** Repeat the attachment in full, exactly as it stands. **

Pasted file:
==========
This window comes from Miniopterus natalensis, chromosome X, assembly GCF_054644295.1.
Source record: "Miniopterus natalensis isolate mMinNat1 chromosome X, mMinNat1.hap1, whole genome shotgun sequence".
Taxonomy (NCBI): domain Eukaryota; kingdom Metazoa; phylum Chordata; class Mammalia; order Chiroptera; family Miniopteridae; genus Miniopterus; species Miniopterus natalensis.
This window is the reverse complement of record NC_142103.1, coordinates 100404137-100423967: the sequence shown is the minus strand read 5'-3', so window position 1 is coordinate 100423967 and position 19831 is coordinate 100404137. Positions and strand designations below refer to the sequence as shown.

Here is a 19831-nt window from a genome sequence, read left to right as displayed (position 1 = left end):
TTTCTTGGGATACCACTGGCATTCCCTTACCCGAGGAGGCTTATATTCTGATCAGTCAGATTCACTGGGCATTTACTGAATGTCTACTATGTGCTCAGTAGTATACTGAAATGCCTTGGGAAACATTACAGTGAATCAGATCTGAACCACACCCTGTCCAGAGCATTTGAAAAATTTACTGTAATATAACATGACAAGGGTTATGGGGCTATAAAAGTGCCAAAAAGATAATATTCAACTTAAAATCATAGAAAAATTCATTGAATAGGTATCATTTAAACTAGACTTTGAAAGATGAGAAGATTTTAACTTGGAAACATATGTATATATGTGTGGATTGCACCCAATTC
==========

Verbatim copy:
This window comes from Miniopterus natalensis, chromosome X, assembly GCF_054644295.1.
Source record: "Miniopterus natalensis isolate mMinNat1 chromosome X, mMinNat1.hap1, whole genome shotgun sequence".
Taxonomy (NCBI): domain Eukaryota; kingdom Metazoa; phylum Chordata; class Mammalia; order Chiroptera; family Miniopteridae; genus Miniopterus; species Miniopterus natalensis.
This window is the reverse complement of record NC_142103.1, coordinates 100404137-100423967: the sequence shown is the minus strand read 5'-3', so window position 1 is coordinate 100423967 and position 19831 is coordinate 100404137. Positions and strand designations below refer to the sequence as shown.

Here is a 19831-nt window from a genome sequence, read left to right as displayed (position 1 = left end):
TTTCTTGGGATACCACTGGCATTCCCTTACCCGAGGAGGCTTATATTCTGATCAGTCAGATTCACTGGGCATTTACTGAATGTCTACTATGTGCTCAGTAGTATACTGAAATGCCTTGGGAAACATTACAGTGAATCAGATCTGAACCACACCCTGTCCAGAGCATTTGAAAAATTTACTGTAATATAACATGACAAGGGTTATGGGGCTATAAAAGTGCCAAAAAGATAATATTCAACTTAAAATCATAGAAAAATTCATTGAATAGGTATCATTTAAACTAGACTTTGAAAGATGAGAAGATTTTAACTTGGAAACATATGTATATATGTGTGGATTGCACCCAATTC